Jacobs, Eastwood and Bigelow. The opinion of the court was delivered by Jacobs, S.j.a.d.
In 1936 the defendant Harold Parker was convicted for robbery and was sentenced to the New Jersey State Prison for the term of 8 to 15 years. In 1942 he received from its board of managers a parole embodying written terms and conditions which he expressly accepted. Under these terms and conditions he was liable to have his parole revoked and be returned to prison upon his conviction for crime committed after his release with provision that "If you are returned to prison by revocation of parole, the time between your release and your return to prison will not be taken into consideration as part of your sentence and you will be required to serve the maximum sentence that was imposed upon you." While on parole the defendant committed the crime of entering with intent to steal, was convicted and sentenced to three to five years therefor, and began serving this sentence at New Jersey State Prison on January 10, 1945. While on parole he had also committed the crime of assault with intent to rape and upon conviction had received a sentence of three to five years to run concurrently with the sentence for entering with intent to steal.
In February, 1945, the board of managers revoked the defendant's parole and, after he completed his three- to five-year sentence, he was continued in confinement to serve the remaining portion of his original maximum sentence without credit for any time spent on parole or served under the three- to five-year sentence. The defendant contends that this action was erroneous and has filed an original petition in this court seeking a ruling to that effect. Cf. Rule 3:81-10. Although serious questions have been raised as to the form and nature of the proceeding instituted by the defendant, they have not been considered because we are satisfied that the defendant's petition may be dismissed on the merits.
The board of managers had power to impose the terms and conditions of the parole which were accepted by and are binding upon the defendant. See R.S. 30:4-106.1; R.S. 30:4-108; In re Macejka , 10 N.J. Super. 393 (Cty. Ct.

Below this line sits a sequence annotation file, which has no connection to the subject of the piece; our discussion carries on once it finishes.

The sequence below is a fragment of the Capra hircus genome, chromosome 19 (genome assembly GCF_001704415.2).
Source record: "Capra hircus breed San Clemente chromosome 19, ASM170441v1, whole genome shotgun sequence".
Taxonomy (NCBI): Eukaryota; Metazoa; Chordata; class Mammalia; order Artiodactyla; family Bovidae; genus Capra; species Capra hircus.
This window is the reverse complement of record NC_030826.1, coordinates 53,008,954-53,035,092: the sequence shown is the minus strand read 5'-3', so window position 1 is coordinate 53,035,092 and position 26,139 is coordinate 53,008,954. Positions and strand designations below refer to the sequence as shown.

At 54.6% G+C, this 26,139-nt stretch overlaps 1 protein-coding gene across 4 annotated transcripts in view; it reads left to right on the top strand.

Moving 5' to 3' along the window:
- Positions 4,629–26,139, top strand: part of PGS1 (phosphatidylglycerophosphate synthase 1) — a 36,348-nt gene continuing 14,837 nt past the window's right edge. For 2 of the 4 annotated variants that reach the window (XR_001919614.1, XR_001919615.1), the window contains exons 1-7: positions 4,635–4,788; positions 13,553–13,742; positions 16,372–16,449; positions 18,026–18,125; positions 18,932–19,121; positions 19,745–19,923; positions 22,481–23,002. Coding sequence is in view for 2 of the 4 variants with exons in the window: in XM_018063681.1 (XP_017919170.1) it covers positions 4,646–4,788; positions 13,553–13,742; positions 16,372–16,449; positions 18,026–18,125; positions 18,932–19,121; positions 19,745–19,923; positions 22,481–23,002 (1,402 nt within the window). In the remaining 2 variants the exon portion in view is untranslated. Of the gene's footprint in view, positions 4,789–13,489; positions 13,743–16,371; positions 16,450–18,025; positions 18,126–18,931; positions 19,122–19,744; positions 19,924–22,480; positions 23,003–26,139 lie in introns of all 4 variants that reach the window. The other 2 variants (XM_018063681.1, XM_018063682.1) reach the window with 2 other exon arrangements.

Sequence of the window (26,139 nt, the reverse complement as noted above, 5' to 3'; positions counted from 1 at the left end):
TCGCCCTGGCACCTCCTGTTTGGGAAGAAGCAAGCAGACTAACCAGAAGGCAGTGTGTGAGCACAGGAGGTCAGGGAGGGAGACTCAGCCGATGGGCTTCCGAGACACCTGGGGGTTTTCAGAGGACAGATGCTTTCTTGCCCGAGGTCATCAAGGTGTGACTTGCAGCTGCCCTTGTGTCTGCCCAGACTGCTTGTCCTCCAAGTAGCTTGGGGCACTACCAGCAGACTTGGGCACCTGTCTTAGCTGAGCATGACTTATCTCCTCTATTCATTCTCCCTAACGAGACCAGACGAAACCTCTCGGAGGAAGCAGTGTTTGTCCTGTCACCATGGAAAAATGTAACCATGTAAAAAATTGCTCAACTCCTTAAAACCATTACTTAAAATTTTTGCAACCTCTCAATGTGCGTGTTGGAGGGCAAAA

1950); Ex Parte Gordon , 105 Vt. 277, 165 A. 905 (1933); People v. Morhous , 273 App. Div. 929, 77 N.Y.S. 2 d 401 (1948); 67 C.J.S., pp. 613, 614 (1950). And when parole authority was recently transferred to the newly created State Parole Board it was fully vested with jurisdiction over the defendant and power to effectuate the terms and conditions of his parole. R.S. 30:4-123.5.
The terms and conditions of the defendant's parole clearly contemplated that upon his return to prison by revocation of his parole he would serve the unexpired term of his original maximum sentence without any credit for the time spent by him out of confinement on parole. The remaining question is whether he is entitled to have the time served under the three- to five-year sentence credited against the balance of his original maximum sentence on the ground that, since there was no express direction by the court to the contrary, the sentences should be considered as running concurrently rather than cumulatively. Cf. In re DeLuccia , 10 N.J. Super. 374 (Cty. Ct. 1950). We have concluded that this question is properly answered in the negative. The three- to five-year sentence was imposed for the crime of entering with intent to steal, and the defendant's entry in New Jersey State Prison in January, 1945, was solely on conviction for that crime. It had no relation to the violation of his parole; indeed, at that time there had not been any parole revocation or legal consequences thereof. Thereafter in February, 1945, the parole was revoked and the defendant's return "to prison by revocation of parole" did not occur until he was detained, after service of his three- to five-year sentence, for service of the balance of his original maximum sentence. The propriety of such detention is amply supported by the authorities. In re Macejka, supra; In re Damato , 11 N.J. Super. 576 (Cty. Ct. 1951); Zerbst v. Kidwell , 304 U.S. 359, 82 L. Ed. 1399 (1937); Harding v. State Board of Parole , 307 Mass. 217, 29 N.E. 2 d 756 (1940). See 24 C.J.S., p. 1240 (1941).